This alone is pretty devastating to the argument that the Fed is causing a new tech bubble because the Fed argument relies on the idea that cash is being pushed into the market and creating a insane appetite for risk. But if that were the big story, we’d be seeing that cash pop up in all sectors, not just tech.
The above data forces us to look for an alternative explanation of what’s going on. Why is software seeing this gigantic boom while other VC sectors are not? I’d argue that the answer lies in the ridiculous speed at which companies with minimal cash needs can become world-changing behemoths or cash faucets.
Say what you will about WhatsApp, but you can’t not be astounded that a company founded only in 2009 with just a handful of employees has surpassed in volume the entire size of the text messaging industry. That’s a story that’s got nothing to do with the Fed.
Or take Candy Crush. Look how quickly the company has gone from virtually zero in revenue to a run rate of over $US2 billion.
Again, that’s not the Fed’s doing.
This week it was reported that Apax, the one company that invested in Candy Crush, is poised to see a 10,000% return on their investment.
Why does this matter?
The VC game has always been having a few number of big winners cancel out the majority of losers. In tech right now, we’re seeing those big winners reach dizzying heights extraordinarily quickly. The dynamics aren’t really the same in other industries. Healthcare and biotech, as exciting as they are, don’t have the same winner-take-all effects that help a company like WhatsApp become such a big thing. Financial services is an area that’s ripe for “disruption” but it’s hard to imagine a path from zero to billions in an industry so filled with regulation.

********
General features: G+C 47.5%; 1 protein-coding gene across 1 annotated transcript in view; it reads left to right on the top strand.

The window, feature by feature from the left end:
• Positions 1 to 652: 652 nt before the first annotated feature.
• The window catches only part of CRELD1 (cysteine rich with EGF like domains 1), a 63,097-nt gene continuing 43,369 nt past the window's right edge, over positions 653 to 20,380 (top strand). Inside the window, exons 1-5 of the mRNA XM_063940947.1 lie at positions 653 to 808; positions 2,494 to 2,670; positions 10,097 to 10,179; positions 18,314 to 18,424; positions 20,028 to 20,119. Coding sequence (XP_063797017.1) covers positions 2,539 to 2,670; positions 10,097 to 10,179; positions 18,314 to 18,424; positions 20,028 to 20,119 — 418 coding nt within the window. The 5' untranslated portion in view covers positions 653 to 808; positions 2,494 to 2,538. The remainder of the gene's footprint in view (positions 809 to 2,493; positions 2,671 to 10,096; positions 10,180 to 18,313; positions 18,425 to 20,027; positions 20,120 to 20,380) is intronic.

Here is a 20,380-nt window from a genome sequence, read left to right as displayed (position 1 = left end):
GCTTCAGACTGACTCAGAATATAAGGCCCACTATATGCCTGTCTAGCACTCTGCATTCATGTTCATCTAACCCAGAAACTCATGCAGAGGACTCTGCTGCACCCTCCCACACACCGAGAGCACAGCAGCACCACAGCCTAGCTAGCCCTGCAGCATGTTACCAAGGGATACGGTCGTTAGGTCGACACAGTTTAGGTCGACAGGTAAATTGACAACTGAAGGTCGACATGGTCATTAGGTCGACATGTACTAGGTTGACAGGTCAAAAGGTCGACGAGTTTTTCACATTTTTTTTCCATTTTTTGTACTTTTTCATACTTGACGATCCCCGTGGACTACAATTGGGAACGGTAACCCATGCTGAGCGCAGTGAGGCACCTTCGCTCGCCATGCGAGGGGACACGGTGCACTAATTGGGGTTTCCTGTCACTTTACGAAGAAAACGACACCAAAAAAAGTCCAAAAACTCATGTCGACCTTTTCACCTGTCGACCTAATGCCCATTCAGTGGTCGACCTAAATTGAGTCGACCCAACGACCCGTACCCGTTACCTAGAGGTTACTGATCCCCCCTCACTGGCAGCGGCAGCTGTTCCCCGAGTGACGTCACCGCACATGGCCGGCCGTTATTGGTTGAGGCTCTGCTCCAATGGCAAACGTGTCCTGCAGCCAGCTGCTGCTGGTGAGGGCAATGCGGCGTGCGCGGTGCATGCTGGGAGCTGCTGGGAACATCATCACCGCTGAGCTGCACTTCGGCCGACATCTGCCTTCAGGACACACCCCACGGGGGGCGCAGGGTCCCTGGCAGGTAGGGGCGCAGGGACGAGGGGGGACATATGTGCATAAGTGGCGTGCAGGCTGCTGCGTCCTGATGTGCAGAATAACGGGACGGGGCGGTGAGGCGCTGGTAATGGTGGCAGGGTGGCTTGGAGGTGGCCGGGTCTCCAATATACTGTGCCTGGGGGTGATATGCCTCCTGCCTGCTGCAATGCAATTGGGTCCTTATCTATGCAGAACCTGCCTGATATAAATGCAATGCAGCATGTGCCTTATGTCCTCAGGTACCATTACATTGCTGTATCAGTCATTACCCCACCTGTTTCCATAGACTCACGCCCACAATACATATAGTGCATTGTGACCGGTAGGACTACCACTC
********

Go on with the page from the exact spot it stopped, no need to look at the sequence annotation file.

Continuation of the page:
So tech is unique in that winners (which are always rare) can become gargantuan in a short period.
Of course, none of this means that current levels of investment spending in tech is sustainable. A lot of it will end in tears. There will be inevitably too much copy-cat investment trying to repeat Candy Crush that will end up being money flushed down the toilet. And of course there are and will be companies in the red-hot “messaging” space that offer perfectly fine services that go nowhere just because they didn’t catch the network effects just right.
The point though is that there are way more compelling and interesting dynamics than the Fed.
The Fed argument just fails on so many levels. It fails to explain why cash isn’t flying into non-tech speculative areas. And it’s not consistent with how people invest. Sorry, but if you’re looking at trying to get the next Candy Crush, and you know that the last investor made 10,000% on their money, do you care whether interest rates are 0%, 2%, or even 10%? No, you don’t. That’s not to say the Fed can’t change investor behaviour, but it makes much more sense that it would change the calculus of an investor looking at whether a mortgage bond yielding 6% is compelling or not. At these levels a tiny change in rates might make a big difference. For tech? Not so much.